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I have been trying to polish weak homotopy equivalence by adding formal Definition/Proposition-environements. Also expanded the Idea-section and edited here and there.
The following remark used to be in the entry, but I can’t see right now how it makes sense. If I am mixed up, please clarify and I’ll re-insert it into the entry:
It is tempting to try to restate the definition as “$f$ induces an isomorphism $f_*: \pi_n(X,x) \to \pi_n(Y,f(x))$ for all $x \in X$ and $n \geq 0$,” but this is not literally correct; such a definition would be vacuously satisfied whenever $X$ is empty, without regard to what $Y$ might be. If you really want to go this way, therefore, you still must add a clause for $\Pi_{-1}$ (the truth value that states whether a space is inhabited), so the definition is no shorter.
Then, there used to be the following discussion box, which hereby I am moving from there to here. I have added a brief remark on how weak homotopy equivalences are homotopy equivalences after resolution. But maybe it deserves to be further expanded.
[ begin forwarded discussion ]
+–{.query} Is there any reason for calling these ’weak’ homotopy equivalences rather than merely homotopy equivalences? —Toby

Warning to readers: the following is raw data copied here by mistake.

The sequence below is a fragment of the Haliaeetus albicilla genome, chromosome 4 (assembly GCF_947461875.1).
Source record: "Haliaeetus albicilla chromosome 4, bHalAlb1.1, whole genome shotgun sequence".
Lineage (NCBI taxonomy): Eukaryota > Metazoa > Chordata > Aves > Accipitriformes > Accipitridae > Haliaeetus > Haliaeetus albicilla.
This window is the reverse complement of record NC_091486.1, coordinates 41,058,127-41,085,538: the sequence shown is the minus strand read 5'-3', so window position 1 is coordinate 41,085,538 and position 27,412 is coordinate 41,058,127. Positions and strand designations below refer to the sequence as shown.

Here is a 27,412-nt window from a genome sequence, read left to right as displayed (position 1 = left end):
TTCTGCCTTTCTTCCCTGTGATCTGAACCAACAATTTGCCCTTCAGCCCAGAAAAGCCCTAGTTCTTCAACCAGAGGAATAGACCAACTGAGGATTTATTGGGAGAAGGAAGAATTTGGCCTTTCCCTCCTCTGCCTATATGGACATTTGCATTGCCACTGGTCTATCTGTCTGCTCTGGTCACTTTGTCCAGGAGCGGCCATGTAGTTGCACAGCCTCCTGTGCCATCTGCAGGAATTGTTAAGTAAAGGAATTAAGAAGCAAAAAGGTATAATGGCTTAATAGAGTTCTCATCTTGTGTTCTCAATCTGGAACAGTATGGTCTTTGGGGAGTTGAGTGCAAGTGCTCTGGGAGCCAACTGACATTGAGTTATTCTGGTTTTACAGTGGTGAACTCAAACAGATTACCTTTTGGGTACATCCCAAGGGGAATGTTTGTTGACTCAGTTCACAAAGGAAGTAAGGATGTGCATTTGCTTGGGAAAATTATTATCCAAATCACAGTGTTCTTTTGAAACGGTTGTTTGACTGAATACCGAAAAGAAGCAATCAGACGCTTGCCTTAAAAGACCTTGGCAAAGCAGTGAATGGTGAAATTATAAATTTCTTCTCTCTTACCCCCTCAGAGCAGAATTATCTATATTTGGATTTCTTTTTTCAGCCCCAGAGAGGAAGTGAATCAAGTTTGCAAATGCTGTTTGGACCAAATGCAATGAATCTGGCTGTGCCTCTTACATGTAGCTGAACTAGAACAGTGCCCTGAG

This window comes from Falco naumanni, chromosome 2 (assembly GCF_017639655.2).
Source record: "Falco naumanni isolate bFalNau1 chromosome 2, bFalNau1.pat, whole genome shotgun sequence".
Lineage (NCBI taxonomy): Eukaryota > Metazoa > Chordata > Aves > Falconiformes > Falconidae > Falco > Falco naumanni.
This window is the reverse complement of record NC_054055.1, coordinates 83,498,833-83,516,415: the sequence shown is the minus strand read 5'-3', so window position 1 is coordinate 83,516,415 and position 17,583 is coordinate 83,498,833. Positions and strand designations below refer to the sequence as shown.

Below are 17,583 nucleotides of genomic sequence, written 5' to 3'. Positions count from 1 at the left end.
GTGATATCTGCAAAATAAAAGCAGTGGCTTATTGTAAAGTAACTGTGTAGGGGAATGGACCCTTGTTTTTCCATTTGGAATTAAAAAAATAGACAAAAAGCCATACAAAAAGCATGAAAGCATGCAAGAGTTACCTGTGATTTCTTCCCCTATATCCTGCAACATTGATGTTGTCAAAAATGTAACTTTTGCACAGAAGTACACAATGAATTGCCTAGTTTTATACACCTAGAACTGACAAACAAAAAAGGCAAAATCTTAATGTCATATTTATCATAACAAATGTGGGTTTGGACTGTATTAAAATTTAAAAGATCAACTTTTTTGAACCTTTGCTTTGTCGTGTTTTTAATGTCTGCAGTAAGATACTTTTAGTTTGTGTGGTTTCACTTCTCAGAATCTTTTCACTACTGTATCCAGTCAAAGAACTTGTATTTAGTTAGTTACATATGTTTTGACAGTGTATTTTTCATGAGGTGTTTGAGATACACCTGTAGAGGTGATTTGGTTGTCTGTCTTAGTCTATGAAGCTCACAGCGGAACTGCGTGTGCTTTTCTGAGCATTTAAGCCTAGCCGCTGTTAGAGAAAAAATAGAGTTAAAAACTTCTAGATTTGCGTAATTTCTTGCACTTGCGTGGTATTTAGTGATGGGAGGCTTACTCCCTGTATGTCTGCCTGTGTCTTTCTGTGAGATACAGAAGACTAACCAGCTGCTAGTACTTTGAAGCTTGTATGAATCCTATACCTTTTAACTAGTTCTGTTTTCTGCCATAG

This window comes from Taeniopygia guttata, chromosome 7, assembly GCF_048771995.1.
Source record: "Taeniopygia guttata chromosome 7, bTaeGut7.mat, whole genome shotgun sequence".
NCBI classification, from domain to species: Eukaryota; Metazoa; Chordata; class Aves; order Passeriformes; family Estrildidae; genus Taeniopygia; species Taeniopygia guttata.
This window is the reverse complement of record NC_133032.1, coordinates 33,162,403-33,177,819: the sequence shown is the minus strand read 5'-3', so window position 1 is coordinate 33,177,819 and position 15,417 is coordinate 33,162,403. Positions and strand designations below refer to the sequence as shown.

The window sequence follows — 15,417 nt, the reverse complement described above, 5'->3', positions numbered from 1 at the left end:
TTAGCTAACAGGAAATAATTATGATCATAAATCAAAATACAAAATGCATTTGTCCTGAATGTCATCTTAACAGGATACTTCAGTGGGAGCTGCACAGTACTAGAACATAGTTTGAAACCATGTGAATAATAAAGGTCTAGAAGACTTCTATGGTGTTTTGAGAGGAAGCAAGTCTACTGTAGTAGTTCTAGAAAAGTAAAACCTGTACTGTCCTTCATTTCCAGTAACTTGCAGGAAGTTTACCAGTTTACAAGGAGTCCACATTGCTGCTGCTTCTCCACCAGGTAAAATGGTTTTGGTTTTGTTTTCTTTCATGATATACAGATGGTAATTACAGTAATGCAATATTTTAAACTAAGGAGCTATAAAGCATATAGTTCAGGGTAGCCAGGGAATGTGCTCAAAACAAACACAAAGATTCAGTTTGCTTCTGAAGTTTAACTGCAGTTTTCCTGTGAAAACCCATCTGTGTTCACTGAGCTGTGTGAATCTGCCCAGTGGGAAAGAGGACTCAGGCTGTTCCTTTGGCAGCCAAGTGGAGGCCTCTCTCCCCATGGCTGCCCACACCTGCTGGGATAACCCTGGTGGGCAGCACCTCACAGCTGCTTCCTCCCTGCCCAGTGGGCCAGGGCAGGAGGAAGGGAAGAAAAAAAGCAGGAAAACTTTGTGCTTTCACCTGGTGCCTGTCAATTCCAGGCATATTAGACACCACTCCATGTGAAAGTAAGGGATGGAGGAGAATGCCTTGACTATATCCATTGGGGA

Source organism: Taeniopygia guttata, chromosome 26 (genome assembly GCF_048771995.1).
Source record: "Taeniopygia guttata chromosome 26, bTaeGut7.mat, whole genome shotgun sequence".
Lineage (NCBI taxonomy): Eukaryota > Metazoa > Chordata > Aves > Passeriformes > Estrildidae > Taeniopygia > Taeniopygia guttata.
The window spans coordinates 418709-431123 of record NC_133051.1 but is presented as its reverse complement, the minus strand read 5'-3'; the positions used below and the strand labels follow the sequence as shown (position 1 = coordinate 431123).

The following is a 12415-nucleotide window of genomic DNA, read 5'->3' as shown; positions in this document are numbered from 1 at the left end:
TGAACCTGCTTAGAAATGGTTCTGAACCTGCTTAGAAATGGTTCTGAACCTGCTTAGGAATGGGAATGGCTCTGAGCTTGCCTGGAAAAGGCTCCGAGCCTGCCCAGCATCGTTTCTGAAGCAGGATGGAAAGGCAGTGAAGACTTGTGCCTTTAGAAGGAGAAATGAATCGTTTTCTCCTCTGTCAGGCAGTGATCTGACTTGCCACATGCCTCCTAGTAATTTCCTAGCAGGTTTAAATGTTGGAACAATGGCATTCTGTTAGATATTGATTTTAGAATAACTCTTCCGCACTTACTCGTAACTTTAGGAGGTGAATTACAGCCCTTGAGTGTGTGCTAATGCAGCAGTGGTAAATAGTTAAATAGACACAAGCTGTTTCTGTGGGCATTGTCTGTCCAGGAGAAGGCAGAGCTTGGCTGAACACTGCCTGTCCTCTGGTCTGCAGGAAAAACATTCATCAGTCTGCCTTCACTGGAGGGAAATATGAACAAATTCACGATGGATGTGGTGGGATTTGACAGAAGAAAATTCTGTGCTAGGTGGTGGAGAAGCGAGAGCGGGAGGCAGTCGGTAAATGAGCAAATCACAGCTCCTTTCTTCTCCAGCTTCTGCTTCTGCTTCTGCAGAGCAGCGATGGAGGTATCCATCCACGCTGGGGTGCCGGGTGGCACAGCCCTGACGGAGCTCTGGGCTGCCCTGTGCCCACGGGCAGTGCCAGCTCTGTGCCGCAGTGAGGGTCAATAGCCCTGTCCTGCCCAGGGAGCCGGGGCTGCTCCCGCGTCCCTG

Mike: By “these” I assume you mean weak homotopy equivalences of simplicial sets, categories, etc. My answer is yes. One reason is that in some cases, such as as simplicial sets, symmetric sets, and probably cubical sets, there is also a notion of “homotopy equivalence” from which this notion needs to be distinguished. A simplicial homotopy equivalence, for instance, is a simplicial map $f:X\to Y$ with an inverse $g:Y\to X$ and simplicial homotopies $X\times \Delta^1 \to X$ and $Y\times \Delta^1 \to Y$ relating $f g$ and $g f$ to identities.
Toby: Interesting. I would have guessed that any weak homotopy equivalence could be strengthened to a homotopy equivalence in this sense, but maybe not.
Tim: I think the initial paragraph is somehow back to front from a philosophical point of view, as well as a historical one. Homotopy theory grew out of studying spaces up to homotopy equivalence or rather from studying paths in spaces (and integrating along them). This leads to some invariants such as homology and the fundamental group. Weak homotopy type (and it might be interesting to find out when this term was first used) is the result and then around the 1950s with the development of Whitehead’s approach (CW complexes etc.) the distinction became more interesting between the two concepts.